The cylinder of an engine is the enclosure by which a piston moves. The cylinder name comes from its practically cylindrical form.
The materials used to make the cylinders are specific to each type of engine. The way of building and the chosen materials of the cylinder makes vary the performance of the engine. A cylinder made of a gray cast matrix with laminar graphite provides good sliding properties. A motor cylinder made of high quality alloys such as molybdenum, chromium, nickel and manganese, improves hardness and resistance to wear and corrosion.
These parameters determine the displacement or volume displaced by the movement of the pistons.
The compression ratio is the ratio of the cylinder's internal volume when the piston is at the low dead center and the volume at the dead center high.
Design and operation of the cylinder
In a thermal engine there may be a single cylinder (eg chainsaw motors) or multiple cylinders, up to 12 or 16, in the case of cars or airplanes.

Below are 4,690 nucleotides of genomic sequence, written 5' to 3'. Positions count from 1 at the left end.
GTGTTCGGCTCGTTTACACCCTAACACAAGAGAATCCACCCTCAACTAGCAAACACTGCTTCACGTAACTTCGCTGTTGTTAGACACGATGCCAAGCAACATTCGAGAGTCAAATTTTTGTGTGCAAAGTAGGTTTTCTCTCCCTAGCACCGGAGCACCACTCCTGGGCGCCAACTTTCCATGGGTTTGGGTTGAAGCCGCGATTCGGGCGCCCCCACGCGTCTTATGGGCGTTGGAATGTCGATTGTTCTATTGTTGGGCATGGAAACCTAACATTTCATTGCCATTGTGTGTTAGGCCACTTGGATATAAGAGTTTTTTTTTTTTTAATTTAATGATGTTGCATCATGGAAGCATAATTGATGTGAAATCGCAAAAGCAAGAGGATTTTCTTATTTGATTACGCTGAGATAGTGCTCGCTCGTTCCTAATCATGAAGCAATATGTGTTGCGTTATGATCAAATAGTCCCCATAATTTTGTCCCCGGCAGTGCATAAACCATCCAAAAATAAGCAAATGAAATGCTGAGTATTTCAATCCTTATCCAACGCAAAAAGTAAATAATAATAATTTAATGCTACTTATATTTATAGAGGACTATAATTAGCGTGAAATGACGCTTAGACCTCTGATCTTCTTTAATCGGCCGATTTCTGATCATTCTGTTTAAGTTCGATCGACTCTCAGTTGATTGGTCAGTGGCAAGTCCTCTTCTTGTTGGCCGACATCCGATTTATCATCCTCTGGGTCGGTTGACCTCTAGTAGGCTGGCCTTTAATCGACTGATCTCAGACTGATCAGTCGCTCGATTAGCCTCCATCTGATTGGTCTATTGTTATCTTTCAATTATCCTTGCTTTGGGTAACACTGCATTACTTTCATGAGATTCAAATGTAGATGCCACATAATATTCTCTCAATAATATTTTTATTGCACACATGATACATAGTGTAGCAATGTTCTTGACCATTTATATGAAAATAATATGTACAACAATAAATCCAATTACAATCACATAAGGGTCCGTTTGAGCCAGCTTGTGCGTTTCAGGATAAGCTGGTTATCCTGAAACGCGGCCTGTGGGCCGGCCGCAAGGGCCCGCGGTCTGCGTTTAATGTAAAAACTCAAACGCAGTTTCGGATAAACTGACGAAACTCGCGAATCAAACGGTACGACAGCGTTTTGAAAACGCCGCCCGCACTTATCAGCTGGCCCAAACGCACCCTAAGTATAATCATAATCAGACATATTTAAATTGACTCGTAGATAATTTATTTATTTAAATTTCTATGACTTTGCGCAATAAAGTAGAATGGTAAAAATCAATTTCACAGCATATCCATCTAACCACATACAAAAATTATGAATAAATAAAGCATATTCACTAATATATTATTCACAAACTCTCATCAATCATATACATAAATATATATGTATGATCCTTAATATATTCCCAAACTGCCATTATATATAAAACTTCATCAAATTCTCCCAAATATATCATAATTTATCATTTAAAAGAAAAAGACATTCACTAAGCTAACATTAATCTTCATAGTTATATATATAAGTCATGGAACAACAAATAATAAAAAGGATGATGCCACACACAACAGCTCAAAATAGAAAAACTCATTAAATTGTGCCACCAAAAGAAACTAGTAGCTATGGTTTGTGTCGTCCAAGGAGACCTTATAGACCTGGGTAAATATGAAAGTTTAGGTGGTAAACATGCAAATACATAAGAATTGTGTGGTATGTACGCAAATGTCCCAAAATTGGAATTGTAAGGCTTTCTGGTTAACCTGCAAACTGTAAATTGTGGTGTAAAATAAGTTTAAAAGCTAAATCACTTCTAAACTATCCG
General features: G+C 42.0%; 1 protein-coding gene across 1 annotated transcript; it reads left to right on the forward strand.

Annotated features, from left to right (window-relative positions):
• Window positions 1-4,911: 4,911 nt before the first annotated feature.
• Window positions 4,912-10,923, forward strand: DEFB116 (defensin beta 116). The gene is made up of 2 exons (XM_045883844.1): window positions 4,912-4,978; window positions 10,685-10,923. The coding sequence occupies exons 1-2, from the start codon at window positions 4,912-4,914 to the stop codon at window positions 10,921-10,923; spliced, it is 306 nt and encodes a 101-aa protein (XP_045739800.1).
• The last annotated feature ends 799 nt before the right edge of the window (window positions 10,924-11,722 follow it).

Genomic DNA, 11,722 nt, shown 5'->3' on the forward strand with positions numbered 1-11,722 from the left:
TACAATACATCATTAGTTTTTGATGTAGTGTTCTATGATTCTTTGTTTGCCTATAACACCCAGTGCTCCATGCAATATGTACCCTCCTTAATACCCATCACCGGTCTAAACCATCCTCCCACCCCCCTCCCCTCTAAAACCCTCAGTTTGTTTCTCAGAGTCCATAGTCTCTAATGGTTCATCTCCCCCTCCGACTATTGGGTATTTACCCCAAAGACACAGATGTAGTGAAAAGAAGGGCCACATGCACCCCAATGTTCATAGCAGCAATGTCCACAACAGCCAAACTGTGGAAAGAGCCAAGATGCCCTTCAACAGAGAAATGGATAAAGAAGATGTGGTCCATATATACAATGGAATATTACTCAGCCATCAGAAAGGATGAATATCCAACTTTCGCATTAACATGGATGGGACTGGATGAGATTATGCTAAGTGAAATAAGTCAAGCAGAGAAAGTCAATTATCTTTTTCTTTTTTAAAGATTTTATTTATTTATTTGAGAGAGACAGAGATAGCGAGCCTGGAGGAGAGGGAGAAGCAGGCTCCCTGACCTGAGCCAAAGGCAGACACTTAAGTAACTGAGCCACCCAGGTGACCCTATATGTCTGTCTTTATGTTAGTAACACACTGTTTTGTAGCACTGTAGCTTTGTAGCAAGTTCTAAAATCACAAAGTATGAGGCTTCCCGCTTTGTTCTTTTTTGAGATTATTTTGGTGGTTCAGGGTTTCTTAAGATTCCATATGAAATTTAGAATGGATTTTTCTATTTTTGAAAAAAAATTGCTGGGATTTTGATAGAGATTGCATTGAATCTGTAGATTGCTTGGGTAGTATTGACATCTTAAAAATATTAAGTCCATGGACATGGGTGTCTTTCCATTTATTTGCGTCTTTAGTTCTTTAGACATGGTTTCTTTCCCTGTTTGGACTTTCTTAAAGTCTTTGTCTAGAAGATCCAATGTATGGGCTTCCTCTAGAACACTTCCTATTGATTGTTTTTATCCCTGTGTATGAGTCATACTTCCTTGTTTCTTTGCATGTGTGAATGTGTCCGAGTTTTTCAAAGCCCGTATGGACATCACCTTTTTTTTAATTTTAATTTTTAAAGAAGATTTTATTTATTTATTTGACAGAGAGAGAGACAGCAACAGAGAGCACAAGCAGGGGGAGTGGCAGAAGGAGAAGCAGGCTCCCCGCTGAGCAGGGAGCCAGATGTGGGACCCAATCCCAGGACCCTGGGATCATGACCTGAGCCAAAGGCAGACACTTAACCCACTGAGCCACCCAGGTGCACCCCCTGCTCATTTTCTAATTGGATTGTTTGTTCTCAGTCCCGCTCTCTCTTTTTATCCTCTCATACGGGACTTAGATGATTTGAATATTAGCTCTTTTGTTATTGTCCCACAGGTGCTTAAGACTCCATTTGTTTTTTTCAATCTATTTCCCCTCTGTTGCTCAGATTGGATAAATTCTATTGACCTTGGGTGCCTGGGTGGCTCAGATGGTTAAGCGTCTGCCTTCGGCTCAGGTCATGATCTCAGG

Motors with more than one cylinder have the so-called engine block. In the engine block the cylinders are cast in a single block of aluminum or cast iron.
There is a relationship between the cylinders and the power of a thermal engine. The power of a motor depends on the amount of fuel that explodes inside the cylinder. Hence, the cylinders that allow to accommodate a larger volume of fuel have more power. The total cylinder capacity of a thermal engine is the volume displaced by the piston in each cylinder multiplied by the number of cylinders.